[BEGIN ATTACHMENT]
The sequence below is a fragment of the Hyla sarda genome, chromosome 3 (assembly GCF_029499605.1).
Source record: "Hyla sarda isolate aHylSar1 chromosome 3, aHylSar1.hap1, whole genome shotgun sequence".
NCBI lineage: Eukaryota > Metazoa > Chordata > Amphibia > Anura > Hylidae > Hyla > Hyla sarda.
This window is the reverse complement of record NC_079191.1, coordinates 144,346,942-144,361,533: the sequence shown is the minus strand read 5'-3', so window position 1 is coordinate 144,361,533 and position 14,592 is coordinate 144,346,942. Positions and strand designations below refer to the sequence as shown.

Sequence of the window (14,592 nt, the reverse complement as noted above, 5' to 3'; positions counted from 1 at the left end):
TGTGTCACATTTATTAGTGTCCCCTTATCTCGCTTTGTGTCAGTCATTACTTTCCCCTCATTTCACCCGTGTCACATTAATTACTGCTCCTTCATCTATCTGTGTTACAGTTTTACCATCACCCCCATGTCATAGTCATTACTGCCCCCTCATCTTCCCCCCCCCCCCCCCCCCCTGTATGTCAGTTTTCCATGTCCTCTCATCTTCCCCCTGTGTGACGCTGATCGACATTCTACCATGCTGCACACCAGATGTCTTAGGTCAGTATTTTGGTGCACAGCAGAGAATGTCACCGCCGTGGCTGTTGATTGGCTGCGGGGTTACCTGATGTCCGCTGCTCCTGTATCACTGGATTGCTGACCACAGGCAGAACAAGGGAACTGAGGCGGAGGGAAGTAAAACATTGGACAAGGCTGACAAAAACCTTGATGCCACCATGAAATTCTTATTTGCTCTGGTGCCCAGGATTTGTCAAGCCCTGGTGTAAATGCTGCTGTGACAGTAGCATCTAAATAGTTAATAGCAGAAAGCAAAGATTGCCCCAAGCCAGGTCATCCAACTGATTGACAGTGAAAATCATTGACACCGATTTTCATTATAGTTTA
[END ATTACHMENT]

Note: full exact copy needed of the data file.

The sequence below is a fragment of the Hyla sarda genome, chromosome 3 (assembly GCF_029499605.1).
Source record: "Hyla sarda isolate aHylSar1 chromosome 3, aHylSar1.hap1, whole genome shotgun sequence".
NCBI lineage: Eukaryota > Metazoa > Chordata > Amphibia > Anura > Hylidae > Hyla > Hyla sarda.
This window is the reverse complement of record NC_079191.1, coordinates 144,346,942-144,361,533: the sequence shown is the minus strand read 5'-3', so window position 1 is coordinate 144,361,533 and position 14,592 is coordinate 144,346,942. Positions and strand designations below refer to the sequence as shown.

Sequence of the window (14,592 nt, the reverse complement as noted above, 5' to 3'; positions counted from 1 at the left end):
TGTGTCACATTTATTAGTGTCCCCTTATCTCGCTTTGTGTCAGTCATTACTTTCCCCTCATTTCACCCGTGTCACATTAATTACTGCTCCTTCATCTATCTGTGTTACAGTTTTACCATCACCCCCATGTCATAGTCATTACTGCCCCCTCATCTTCCCCCCCCCCCCCCCCCCCTGTATGTCAGTTTTCCATGTCCTCTCATCTTCCCCCTGTGTGACGCTGATCGACATTCTACCATGCTGCACACCAGATGTCTTAGGTCAGTATTTTGGTGCACAGCAGAGAATGTCACCGCCGTGGCTGTTGATTGGCTGCGGGGTTACCTGATGTCCGCTGCTCCTGTATCACTGGATTGCTGACCACAGGCAGAACAAGGGAACTGAGGCGGAGGGAAGTAAAACATTGGACAAGGCTGACAAAAACCTTGATGCCACCATGAAATTCTTATTTGCTCTGGTGCCCAGGATTTGTCAAGCCCTGGTGTAAATGCTGCTGTGACAGTAGCATCTAAATAGTTAATAGCAGAAAGCAAAGATTGCCCCAAGCCAGGTCATCCAACTGATTGACAGTGAAAATCATTGACACCGATTTTCATTATAGTTTA